Some Thoughts About Filz
26 May 2005
A few thoughts on filz. This is not intended to be any kind of final word but rather a method of generating discussion on the topic.
We always hear a lot of misconceptions about filz. The old one was that imperial Germany ran out of leather sometime in August of 1914 and substitute material or ersatz had to be adopted because of the shortage. Filz was suddenly discovered and the felt pickelhaube suddenly came into use. This old story died very hard and is still in existence in a few places. However, it is overwhelmingly false.
The real reason for the adoption of ersatz helmets was because the total requirement for helmets totally outstripped the amount of helmets in storage or in the production line. This is confirmed by KM Nr.4315/10.14.13.3 Berlin 20 Nov. 1914. If you look at pictures of 1914 you will see old-style helmets pressed into service alongside newer models. The War Ministry of the various kingdoms leapt into service in trying to fulfill the needs of the created units for helmets. Existing industries and existing technology was best used to fill this need quickly without doing a great deal of retooling. There was an existing filz industry as hats made of filz had existed for quite some time. You can quickly bring to mind some gentlemen wearing a “Bavarian hat”. These were made of filz.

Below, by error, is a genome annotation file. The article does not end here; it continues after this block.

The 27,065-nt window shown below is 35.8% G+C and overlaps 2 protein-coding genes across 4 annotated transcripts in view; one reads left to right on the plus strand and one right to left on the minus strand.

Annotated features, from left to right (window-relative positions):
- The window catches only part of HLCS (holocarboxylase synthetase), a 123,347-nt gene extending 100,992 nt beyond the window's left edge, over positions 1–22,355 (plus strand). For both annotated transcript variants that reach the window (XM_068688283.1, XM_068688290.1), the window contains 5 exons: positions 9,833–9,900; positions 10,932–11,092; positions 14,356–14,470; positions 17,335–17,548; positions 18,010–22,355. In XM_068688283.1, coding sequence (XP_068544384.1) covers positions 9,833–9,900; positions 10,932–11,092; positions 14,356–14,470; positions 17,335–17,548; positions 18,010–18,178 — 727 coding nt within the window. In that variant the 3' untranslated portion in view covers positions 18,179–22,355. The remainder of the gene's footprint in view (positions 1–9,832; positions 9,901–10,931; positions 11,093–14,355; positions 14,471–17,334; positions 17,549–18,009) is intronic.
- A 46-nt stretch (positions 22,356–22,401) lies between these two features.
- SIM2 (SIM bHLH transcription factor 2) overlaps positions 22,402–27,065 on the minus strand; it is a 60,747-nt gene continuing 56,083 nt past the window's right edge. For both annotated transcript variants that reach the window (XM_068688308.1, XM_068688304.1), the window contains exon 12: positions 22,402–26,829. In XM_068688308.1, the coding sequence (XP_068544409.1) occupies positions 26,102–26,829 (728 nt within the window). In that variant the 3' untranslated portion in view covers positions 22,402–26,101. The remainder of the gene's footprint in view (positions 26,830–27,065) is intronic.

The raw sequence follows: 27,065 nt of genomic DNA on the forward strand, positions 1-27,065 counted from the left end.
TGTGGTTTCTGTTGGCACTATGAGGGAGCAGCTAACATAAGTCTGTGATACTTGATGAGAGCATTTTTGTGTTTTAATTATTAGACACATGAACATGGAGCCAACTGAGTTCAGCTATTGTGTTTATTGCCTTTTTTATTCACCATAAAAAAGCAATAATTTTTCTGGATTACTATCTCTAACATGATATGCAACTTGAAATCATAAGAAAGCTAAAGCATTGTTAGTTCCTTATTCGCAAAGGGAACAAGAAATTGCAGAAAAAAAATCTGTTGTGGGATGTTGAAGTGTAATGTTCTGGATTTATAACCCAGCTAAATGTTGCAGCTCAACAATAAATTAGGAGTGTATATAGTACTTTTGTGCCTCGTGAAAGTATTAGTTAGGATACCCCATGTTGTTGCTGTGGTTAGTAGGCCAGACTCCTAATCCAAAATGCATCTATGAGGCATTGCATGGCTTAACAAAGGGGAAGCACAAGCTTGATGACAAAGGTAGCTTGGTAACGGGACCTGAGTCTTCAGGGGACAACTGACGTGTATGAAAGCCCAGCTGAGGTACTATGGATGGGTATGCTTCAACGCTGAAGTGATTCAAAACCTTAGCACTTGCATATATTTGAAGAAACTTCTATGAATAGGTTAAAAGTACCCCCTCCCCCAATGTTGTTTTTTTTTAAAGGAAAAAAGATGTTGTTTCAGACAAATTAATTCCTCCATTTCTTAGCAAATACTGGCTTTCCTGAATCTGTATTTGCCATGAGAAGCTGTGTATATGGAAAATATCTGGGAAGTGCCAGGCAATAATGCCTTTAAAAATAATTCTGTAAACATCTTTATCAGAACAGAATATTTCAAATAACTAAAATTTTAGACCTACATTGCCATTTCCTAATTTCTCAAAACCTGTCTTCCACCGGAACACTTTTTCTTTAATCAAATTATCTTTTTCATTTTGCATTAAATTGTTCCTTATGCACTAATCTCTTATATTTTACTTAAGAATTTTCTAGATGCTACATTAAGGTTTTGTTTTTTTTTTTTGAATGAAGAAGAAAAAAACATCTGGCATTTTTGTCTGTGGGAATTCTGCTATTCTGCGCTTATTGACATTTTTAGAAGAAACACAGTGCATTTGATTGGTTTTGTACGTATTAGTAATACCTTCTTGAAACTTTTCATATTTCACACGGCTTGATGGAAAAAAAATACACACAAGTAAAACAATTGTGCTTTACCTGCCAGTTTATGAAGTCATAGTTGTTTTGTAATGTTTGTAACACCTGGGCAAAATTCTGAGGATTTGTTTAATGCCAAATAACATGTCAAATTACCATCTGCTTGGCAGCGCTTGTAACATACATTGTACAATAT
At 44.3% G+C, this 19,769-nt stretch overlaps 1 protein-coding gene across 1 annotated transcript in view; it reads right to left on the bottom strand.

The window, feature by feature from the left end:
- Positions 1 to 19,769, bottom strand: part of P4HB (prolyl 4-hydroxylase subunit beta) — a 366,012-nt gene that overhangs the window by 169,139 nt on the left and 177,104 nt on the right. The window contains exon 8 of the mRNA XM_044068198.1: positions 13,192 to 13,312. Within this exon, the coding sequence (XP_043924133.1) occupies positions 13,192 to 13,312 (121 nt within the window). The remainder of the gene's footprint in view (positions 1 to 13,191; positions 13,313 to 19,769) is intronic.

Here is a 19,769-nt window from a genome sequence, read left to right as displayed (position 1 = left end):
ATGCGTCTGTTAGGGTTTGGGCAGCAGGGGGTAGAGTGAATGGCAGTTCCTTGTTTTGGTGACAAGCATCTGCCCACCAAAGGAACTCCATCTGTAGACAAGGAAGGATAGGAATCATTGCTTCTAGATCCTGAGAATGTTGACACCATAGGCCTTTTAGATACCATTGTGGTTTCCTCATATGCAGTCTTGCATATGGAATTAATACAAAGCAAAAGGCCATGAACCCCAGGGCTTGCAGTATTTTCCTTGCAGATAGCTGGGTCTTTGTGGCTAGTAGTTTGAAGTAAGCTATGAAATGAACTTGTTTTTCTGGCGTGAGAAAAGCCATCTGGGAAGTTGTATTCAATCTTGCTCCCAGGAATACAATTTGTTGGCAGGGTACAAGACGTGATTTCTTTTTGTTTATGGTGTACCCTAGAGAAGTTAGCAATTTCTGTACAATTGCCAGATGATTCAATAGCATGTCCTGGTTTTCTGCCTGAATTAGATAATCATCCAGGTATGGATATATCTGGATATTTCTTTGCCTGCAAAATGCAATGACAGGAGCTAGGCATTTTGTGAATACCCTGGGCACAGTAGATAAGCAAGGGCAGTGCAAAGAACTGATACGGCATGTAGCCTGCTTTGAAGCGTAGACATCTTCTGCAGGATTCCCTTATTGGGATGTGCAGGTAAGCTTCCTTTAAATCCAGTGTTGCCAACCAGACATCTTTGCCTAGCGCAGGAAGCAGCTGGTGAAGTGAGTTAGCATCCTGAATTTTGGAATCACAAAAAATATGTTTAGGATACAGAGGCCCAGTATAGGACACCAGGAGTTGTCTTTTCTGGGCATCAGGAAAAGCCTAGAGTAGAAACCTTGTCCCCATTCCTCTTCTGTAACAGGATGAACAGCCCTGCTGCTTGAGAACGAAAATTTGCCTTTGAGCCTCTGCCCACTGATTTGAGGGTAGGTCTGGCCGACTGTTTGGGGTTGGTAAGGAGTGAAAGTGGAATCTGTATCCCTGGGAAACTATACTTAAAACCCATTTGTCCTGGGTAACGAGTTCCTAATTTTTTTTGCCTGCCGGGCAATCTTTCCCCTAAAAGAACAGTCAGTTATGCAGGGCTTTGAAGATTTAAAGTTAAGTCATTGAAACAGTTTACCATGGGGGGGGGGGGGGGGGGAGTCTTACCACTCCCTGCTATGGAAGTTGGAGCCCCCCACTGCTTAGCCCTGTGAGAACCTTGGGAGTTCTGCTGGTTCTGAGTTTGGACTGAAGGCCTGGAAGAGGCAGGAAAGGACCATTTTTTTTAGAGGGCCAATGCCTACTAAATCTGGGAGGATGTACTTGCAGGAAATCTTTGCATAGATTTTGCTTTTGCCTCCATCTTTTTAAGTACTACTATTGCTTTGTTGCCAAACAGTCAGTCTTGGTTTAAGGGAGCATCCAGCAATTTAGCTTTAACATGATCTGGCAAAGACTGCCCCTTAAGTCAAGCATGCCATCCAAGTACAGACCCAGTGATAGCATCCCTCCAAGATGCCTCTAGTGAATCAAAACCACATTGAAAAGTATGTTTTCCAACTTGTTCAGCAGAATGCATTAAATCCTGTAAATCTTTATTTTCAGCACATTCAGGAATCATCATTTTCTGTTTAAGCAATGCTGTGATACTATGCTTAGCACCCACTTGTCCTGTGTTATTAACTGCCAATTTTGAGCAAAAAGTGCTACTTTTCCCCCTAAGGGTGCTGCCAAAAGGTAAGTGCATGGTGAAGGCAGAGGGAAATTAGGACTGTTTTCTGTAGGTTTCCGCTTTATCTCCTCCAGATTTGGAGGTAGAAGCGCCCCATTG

What do you mean by filz? Traditional wisdom says that this is felt. It is often correctly referred to as felt. However, it was not felt in the modern style but rather treated animal fur. Two animals parts gave their all for this industry one was rabbit fur and the other one was sheep’s wool.
Here’s a quote from a hat company (http://www.noggintops.com/page.cfm?p=37):